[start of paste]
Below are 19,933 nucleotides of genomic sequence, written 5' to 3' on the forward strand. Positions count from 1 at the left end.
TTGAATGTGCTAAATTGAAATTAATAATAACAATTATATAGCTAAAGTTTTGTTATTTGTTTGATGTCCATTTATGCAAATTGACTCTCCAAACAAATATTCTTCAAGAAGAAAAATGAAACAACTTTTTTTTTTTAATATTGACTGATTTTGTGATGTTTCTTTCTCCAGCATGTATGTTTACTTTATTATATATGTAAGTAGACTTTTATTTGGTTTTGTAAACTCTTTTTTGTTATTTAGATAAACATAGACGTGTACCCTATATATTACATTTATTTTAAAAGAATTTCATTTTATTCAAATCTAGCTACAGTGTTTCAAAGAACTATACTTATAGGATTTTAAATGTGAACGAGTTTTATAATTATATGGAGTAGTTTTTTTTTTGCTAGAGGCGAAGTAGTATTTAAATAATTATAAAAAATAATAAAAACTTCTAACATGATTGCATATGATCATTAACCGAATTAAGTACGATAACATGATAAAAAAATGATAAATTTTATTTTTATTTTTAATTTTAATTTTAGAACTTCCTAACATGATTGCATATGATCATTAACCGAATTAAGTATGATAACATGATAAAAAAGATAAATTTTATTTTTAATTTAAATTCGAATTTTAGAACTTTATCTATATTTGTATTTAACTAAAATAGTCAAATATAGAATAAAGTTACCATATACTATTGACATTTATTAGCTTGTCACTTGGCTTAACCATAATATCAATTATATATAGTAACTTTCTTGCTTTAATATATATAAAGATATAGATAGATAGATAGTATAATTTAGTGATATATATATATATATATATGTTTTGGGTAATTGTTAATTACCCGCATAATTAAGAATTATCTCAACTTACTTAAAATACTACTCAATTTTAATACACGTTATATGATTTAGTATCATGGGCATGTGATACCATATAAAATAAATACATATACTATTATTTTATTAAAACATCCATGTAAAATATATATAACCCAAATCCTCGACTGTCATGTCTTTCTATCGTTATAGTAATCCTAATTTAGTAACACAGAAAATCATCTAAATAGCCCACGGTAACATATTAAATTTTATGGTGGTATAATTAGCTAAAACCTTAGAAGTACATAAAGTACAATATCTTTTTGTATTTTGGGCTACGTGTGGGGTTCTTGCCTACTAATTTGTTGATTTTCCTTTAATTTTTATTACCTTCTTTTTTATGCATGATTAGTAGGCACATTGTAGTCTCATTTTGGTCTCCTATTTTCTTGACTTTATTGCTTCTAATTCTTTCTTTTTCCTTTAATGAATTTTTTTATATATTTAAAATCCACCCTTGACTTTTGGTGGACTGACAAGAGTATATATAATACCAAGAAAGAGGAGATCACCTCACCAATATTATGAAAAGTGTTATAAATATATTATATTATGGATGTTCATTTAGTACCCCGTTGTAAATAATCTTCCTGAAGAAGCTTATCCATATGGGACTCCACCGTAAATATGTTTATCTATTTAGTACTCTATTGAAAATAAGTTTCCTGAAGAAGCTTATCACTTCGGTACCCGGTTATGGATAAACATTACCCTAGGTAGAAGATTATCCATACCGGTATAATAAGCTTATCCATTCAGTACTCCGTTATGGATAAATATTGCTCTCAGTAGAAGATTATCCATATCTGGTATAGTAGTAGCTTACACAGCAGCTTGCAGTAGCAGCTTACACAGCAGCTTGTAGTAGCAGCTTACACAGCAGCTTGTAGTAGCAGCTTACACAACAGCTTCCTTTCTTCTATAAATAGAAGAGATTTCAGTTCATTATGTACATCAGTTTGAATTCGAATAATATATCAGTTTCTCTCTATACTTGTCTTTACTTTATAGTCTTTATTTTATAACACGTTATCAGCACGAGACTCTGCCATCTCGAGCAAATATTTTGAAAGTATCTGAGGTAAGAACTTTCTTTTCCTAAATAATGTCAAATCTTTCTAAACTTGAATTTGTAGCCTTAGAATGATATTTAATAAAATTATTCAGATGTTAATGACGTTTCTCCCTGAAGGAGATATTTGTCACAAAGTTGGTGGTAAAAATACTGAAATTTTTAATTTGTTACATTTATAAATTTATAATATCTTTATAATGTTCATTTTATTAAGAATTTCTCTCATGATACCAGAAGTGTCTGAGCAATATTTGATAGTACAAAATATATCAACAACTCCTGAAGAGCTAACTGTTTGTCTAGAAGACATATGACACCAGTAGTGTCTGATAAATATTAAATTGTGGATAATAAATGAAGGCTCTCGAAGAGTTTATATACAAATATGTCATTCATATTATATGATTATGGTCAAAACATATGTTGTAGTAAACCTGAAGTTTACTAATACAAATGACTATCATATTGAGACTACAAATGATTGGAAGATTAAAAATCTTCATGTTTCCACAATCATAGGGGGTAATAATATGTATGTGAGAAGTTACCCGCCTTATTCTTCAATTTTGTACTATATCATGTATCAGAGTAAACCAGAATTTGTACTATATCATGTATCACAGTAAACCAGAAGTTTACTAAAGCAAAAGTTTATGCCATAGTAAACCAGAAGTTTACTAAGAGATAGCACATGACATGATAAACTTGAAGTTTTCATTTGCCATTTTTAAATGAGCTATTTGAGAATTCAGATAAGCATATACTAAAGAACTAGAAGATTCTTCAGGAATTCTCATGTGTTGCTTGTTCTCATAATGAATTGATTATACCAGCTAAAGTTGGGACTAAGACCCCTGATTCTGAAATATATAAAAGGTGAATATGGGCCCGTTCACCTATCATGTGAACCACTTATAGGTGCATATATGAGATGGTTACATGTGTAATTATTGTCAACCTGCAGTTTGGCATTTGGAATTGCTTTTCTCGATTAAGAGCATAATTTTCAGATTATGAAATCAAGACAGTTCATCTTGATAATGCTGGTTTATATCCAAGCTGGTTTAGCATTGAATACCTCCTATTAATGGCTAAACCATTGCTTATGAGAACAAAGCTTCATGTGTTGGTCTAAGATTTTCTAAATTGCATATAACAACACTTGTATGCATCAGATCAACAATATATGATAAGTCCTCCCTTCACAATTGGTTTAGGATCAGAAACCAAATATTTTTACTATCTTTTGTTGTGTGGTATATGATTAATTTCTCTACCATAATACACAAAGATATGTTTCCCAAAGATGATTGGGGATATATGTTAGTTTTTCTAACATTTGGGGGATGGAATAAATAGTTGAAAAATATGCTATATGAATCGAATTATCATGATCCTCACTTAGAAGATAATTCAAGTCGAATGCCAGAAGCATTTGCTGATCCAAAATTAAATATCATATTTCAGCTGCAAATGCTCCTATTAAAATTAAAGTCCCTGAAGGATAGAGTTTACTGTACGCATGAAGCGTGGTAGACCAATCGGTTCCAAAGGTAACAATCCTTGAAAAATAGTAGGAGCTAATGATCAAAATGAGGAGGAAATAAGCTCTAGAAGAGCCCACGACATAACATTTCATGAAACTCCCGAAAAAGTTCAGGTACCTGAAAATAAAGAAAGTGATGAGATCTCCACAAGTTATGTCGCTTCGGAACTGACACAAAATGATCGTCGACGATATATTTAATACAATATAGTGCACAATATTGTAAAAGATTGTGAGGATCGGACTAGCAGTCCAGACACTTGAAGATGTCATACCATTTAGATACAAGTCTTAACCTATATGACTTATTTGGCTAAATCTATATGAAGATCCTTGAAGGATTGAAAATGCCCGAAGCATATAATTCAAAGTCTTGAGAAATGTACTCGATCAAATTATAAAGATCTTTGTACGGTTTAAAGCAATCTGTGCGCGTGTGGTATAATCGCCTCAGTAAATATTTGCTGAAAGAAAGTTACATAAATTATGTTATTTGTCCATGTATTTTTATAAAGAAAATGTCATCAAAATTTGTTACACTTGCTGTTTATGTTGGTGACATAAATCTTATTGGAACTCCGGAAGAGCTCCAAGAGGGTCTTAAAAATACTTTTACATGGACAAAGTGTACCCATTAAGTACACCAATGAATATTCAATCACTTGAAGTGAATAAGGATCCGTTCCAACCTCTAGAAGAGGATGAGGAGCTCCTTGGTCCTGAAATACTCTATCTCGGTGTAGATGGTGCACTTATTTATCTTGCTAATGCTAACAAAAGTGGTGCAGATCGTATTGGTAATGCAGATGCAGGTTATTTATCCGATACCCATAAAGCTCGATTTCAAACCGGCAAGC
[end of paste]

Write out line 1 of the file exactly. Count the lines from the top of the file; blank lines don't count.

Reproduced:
Below are 19,933 nucleotides of genomic sequence, written 5' to 3' on the forward strand. Positions count from 1 at the left end.